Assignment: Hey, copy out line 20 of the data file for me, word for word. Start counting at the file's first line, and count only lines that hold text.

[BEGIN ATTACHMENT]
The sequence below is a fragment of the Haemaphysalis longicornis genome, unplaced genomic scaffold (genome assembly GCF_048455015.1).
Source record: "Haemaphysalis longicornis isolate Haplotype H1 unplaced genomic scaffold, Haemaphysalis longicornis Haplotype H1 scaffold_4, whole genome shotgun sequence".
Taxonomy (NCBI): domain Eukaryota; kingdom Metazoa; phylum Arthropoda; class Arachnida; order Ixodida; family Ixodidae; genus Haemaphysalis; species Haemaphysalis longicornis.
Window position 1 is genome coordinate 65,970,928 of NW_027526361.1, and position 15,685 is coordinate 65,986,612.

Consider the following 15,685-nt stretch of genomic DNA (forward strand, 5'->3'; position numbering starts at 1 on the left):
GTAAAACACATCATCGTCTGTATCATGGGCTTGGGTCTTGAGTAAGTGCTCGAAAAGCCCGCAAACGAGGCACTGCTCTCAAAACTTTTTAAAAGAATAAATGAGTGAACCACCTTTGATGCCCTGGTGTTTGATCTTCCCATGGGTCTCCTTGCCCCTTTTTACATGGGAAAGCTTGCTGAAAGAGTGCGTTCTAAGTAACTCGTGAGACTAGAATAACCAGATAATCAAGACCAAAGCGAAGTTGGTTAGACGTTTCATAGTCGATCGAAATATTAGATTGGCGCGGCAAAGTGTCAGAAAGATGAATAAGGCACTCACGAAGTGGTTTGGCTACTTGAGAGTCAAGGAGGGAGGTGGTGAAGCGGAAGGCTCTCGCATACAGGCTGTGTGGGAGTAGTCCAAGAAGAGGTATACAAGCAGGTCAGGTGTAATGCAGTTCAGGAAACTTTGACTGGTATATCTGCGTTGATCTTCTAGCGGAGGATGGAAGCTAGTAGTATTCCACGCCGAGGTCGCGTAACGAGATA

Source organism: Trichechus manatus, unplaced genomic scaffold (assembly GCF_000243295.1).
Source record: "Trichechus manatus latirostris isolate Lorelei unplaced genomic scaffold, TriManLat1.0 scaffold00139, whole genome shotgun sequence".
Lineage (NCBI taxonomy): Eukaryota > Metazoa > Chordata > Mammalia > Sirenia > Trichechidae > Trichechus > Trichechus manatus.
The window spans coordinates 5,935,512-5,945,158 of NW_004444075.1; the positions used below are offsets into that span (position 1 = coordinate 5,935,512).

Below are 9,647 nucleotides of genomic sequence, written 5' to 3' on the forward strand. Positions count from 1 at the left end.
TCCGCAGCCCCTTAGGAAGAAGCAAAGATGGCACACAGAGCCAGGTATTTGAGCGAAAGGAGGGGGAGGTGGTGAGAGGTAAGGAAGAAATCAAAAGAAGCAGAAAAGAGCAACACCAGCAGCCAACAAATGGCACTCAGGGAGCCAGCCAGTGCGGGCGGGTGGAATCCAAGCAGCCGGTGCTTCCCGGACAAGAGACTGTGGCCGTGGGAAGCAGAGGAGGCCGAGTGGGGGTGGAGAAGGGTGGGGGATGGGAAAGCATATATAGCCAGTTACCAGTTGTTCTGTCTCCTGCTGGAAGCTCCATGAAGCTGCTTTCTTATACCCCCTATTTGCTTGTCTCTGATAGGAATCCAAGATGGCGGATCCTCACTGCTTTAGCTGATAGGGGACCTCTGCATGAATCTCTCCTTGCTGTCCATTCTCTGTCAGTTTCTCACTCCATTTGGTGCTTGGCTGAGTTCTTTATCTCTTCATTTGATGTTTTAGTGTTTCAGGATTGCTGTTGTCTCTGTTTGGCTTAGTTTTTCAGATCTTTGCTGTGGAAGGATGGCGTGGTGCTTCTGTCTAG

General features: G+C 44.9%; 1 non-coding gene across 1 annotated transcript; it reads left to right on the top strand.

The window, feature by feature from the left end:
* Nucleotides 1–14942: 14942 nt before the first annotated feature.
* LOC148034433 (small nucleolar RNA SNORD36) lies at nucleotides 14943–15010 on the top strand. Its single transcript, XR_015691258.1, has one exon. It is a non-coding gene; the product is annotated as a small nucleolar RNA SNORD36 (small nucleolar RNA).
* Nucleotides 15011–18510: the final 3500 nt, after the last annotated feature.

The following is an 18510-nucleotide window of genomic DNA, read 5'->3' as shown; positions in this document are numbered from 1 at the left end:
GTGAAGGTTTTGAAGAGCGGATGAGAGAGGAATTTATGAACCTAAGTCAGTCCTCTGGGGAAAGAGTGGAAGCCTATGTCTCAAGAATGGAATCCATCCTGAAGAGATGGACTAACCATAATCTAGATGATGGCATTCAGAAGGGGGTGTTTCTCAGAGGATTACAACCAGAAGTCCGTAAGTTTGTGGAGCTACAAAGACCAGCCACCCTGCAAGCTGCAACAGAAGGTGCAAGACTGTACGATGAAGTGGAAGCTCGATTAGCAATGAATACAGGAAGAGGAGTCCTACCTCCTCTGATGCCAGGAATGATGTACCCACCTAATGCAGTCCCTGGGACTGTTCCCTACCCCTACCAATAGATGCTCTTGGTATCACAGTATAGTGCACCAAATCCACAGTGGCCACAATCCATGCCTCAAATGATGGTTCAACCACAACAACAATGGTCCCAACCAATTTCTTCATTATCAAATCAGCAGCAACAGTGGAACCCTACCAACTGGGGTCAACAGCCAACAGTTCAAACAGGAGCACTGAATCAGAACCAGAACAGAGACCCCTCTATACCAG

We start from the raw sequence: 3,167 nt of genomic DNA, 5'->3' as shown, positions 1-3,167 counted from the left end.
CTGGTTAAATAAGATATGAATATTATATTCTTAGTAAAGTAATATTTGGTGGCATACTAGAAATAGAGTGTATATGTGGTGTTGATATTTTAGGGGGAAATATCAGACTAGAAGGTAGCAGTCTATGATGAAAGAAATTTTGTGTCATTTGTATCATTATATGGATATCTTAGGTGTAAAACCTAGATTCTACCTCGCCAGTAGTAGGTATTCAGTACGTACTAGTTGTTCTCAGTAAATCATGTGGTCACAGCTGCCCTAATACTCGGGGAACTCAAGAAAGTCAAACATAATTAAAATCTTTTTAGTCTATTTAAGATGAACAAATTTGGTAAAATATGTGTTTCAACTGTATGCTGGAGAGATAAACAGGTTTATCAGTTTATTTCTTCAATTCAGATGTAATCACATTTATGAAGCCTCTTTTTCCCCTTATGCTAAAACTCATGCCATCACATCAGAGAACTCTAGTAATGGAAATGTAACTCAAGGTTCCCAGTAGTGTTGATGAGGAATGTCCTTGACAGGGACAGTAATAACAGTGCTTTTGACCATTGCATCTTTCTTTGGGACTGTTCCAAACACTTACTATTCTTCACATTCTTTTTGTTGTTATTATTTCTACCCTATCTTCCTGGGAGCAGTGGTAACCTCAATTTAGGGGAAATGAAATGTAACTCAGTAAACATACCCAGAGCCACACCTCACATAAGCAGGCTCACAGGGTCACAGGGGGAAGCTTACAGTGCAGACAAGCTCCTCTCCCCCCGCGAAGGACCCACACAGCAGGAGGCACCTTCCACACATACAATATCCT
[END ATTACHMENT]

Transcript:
We start from the raw sequence: 3,167 nt of genomic DNA, 5'->3' as shown, positions 1-3,167 counted from the left end.